A group of women sit around a table making dreamcatchers with colorful bits of yarn, chatting about their families, work and the thick smog enveloping Chiang Mai city in northern Thailand.

Just another workplace scene, except the women are all sex workers who meet their clients at Can Do Bar, which they own as a collective, benefitting from health insurance, fixed hours and time off – which are typically denied to sex workers.

The bar was set up in 2006 by Empower Foundation, a non-profit founded in Bangkok’s Patpong red-light district for sex workers who are still stigmatized despite widespread tolerance of Thailand’s thriving sex industry.

Thousands of Thai and migrant sex workers have learned from Empower to negotiate with bar and massage parlor owners for better conditions, and to lobby the government to decriminalize their work to improve their incomes, safety and wellbeing.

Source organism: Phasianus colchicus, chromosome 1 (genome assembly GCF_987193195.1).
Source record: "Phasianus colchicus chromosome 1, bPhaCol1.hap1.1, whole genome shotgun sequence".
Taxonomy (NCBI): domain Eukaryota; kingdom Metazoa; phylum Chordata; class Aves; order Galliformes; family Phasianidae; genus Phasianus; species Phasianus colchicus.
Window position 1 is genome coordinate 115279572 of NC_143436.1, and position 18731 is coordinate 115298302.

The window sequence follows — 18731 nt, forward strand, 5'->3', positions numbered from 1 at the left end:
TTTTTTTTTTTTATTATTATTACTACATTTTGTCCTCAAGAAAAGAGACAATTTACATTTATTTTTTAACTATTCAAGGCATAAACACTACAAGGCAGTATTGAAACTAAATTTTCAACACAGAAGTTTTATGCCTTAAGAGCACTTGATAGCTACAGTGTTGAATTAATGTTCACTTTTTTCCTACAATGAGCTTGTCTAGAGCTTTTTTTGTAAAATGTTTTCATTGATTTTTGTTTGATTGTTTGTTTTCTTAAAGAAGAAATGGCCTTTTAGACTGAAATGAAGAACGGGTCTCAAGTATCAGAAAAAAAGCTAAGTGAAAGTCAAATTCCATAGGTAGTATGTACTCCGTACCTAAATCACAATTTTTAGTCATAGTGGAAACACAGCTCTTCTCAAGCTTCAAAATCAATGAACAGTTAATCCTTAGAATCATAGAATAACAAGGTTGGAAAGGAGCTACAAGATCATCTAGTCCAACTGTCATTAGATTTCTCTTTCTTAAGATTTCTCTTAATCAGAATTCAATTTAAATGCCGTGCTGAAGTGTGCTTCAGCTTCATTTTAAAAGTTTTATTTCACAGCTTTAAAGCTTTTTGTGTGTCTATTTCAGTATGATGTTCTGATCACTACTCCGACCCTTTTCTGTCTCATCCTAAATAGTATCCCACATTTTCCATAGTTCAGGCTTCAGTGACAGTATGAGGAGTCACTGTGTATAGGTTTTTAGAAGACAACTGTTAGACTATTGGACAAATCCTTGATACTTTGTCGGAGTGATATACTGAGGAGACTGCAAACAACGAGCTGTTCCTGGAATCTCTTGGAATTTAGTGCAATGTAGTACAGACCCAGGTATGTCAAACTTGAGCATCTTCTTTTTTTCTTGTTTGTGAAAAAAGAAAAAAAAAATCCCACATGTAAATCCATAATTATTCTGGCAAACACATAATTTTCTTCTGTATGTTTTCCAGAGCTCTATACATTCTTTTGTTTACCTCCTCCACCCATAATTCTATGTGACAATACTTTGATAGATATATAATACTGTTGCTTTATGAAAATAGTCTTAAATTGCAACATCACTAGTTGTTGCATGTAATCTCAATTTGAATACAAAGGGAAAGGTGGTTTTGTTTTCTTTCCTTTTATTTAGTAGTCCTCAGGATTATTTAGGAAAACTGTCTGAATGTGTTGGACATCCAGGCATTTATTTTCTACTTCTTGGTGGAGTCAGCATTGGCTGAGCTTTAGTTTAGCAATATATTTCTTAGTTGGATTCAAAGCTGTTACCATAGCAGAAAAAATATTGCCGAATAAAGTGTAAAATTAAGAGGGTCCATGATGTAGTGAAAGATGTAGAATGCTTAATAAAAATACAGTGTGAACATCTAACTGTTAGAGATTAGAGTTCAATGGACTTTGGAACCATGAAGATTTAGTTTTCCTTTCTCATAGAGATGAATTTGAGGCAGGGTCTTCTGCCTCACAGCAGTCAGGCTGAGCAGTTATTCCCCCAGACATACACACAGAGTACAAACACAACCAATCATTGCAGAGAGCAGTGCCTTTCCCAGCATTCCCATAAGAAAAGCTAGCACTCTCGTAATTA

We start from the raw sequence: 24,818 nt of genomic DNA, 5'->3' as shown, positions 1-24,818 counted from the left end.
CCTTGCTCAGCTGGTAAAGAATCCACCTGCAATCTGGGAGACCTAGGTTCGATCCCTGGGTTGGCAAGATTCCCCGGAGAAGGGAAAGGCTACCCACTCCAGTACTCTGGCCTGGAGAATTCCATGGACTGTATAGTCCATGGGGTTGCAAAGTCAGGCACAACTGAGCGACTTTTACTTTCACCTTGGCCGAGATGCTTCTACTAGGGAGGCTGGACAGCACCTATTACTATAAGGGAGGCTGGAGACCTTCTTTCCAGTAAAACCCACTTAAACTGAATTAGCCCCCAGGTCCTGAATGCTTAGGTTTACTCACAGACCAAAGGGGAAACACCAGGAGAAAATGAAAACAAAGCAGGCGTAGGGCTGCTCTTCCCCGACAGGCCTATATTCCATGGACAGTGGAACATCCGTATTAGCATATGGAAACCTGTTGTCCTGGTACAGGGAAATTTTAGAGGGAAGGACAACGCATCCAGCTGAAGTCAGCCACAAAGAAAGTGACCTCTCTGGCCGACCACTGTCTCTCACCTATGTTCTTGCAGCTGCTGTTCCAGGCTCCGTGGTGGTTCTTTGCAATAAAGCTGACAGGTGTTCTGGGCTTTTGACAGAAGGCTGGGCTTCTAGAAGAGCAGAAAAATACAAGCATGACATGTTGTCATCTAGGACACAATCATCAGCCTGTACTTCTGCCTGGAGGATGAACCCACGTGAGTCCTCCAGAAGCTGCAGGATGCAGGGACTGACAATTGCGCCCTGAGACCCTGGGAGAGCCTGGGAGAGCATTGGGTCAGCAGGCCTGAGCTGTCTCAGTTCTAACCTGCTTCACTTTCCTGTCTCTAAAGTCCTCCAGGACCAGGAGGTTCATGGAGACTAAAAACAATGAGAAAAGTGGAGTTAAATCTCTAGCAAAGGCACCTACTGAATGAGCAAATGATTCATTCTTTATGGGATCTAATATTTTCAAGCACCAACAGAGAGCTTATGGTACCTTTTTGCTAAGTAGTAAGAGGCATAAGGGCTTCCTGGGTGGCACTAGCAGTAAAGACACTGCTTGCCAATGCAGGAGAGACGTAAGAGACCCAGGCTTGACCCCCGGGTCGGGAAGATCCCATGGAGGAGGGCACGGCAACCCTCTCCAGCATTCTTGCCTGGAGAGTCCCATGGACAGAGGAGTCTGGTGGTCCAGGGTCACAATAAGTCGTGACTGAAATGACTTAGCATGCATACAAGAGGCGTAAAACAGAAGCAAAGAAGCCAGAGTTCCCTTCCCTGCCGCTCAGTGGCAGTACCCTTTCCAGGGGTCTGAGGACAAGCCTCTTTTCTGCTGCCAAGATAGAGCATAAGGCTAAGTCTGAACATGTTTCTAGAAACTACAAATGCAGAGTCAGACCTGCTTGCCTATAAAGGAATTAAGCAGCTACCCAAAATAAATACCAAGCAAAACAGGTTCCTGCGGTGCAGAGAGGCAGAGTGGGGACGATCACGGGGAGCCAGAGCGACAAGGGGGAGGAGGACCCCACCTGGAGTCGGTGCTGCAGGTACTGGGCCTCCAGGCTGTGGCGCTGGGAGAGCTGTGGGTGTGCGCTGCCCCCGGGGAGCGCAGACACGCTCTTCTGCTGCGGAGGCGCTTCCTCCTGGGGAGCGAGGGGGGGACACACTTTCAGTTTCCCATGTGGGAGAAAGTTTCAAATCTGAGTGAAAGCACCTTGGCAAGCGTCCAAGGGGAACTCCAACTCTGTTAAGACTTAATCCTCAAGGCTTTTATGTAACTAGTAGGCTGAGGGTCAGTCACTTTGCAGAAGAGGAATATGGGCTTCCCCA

“People say we should stop doing what we do, and sew or bake cookies instead – but why are only those jobs considered appropriate?” said Mai Chanta, a 30-something native of Chiang Mai, who has been a sex worker for about eight years.

“This is what we choose to do, and we feel a sense of pride and satisfaction that we are just like other workers,” said Mai, dressed in a calf-length skirt and a t-shirt that reads “United Sex Workers Nations”.

Millions of women across the world choose sex work to make an income. Yet only a few countries – including Australia, New Zealand, Germany, the Netherlands, Senegal and Peru – recognize it as legal, leaving prostitutes elsewhere vulnerable to abuse.

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No sewing please, we’re Sex Workers: Thai prostitution battle stigma by Rina Chandran

May 15th, 2019